In April a new law will bring the Isle of Man system more in line with the UK's when it comes to pensions. Brendan Harper investigates the changes resulting from the Income Tax Bill 2007
In previous articles I have outlined the rules for taking up residence in the Isle of Man, and illustrated how Manx residents can be better off in relation to UK residents in respect of the amount of tax they pay on their income.
In this article, I will look at the position of pensions in relation to Isle of Man taxation.
Over the last few years, there has been a lengthy consultation period on the island that resulted in the Income Tax (Pensions) Bill 2007 currently progressing through Tynwald (the Manx Parliament). The changes contained in the Bill are expected to become law from 6 April 2008. Many of the changes will be familiar to the UK practitioner, but with some important differences. The following are the main changes.
It is now possible to contribute to more than one pension scheme at a time as long as the overall contribution limit is not exceeded. This allows a member of a company pension scheme to contribute to a personal pension as well.
Limits and tax relief
For the tax year 2008/09 the overall contribution limit is set at £300,000 a year from all sources (employee, employer and DHSS), and tax relief will be granted on up to 100% of earnings subject to the £300,000 cap. Like the UK, a new £3,600 lower limit will be introduced for those with no earnings, although this will work differently in that tax relief will only be due if there is other income (such as investment income) to offset the contribution against.
Unlike the UK, there is no proposal to introduce a lifetime allowance in the Isle of Man, so residents can contribute up to the maximum for as long as they like without risking punitive taxation on retirement.
Tax-free lump sum
Previously, a maximum tax-free lump sum of 25% of the fund value for personal pensions and a maximum amount based on length of service for company pensions could be taken on retirement. Both were subject to a £150,000 cap.
The Bill proposes to abolish the £150,000 ceiling, and raise the maximum lump sum for a personal pension to 30% of the fund value.
There is now no requirement to purchase an annuity on retirement. Instead, a scheme can go into drawdown along the same lines as the UK - that is, an income of between 0% and 120% can be taken. Drawdown must commence before age 75.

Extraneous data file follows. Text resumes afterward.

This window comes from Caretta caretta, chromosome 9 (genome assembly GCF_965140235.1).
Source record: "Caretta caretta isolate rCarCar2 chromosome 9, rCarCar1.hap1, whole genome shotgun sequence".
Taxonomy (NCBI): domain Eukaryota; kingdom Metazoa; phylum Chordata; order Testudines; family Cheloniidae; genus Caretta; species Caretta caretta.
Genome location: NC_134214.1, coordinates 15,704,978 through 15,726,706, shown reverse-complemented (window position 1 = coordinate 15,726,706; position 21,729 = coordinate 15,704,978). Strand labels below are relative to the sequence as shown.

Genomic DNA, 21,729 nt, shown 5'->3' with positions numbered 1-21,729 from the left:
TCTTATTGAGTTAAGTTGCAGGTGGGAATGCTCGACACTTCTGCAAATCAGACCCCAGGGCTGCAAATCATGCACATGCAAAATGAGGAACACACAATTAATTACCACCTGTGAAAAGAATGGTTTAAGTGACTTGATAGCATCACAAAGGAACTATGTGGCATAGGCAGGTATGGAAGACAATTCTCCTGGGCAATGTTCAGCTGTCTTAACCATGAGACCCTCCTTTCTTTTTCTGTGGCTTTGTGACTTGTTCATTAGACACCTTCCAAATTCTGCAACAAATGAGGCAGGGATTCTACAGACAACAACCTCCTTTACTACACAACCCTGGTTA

Unlike the UK, however, drawdown can continue after age 75, and the member is not faced with the choice to either purchase an annuity or opt for the Alternatively Secured Pension (ASP) that is the subject of much criticism in the UK.
There are proposals to liberalise the permitted investments within Sipps and SSASs. Previously, unconventional investments required the discretionary approval of the Income Tax Assessor. The Bill now defines permitted and prohibited investments by means of four tests. An investment is judged permissible if it:
- satisfies the duty of care on the part of the scheme administrator and does not contravene the 'sole purpose' requirement (that the sole purpose of a pension scheme must be the provision, for its members, spouses and dependants, of benefits on retirement and death);
- is commercial and entered into on an 'arms-length' basis;
- does not give members/connected persons further personal benefits (other than the sole purpose benefit) from the investment;
- can readily be valued by independent third parties.
This change means that residential property will be a permitted investment within an Isle of Man Sipp for the first time - a distinct advantage over a UK pension scheme.
Tax on death/winding up
If a scheme is in drawdown and the member dies, the remaining funds can either be used to provide a dependant's pension, or the scheme can be wound up and the funds distributed. If the funds are distributed, there is a proposal for a tax charge of 7.5% of the fund value.
This is possibly the most significant difference between the Isle of Man and the UK. If a UK registered pension scheme in drawdown is wound up and a lump sum is distributed, then tax is payable at 35% if it occurs before age 75. After age 75 the charge can be as high as 82%!
If this Bill becomes law, then anyone moving to the Isle of Man from the UK who has substantial UK pension funds should consider transferring them to an Isle of Man pension fund. This made sense anyway as it meant that the retirement income would be taxed at a maximum rate of 18% in comparison to a maximum rate of 40% if the fund remained in the UK.
Following these changes, there are now even more reasons to do so, including:
- higher maximum contributions;
- no lifetime allowance;
- no requirement to buy an annuity;
- no annuity/ASP requirement at age 75;
- ability to leave undrawn funds to heirs, less a 7.5% tax charge;
- wide permitted investment links, including real estate.
A transfer from a UK-registered scheme is possible provided the Isle of Man scheme is registered with HM Revenue & Customs as a Qualifying Recognised Overseas Pension Scheme (QROPS).
- Brendan Harper is technical services manager at Friends Provident International.
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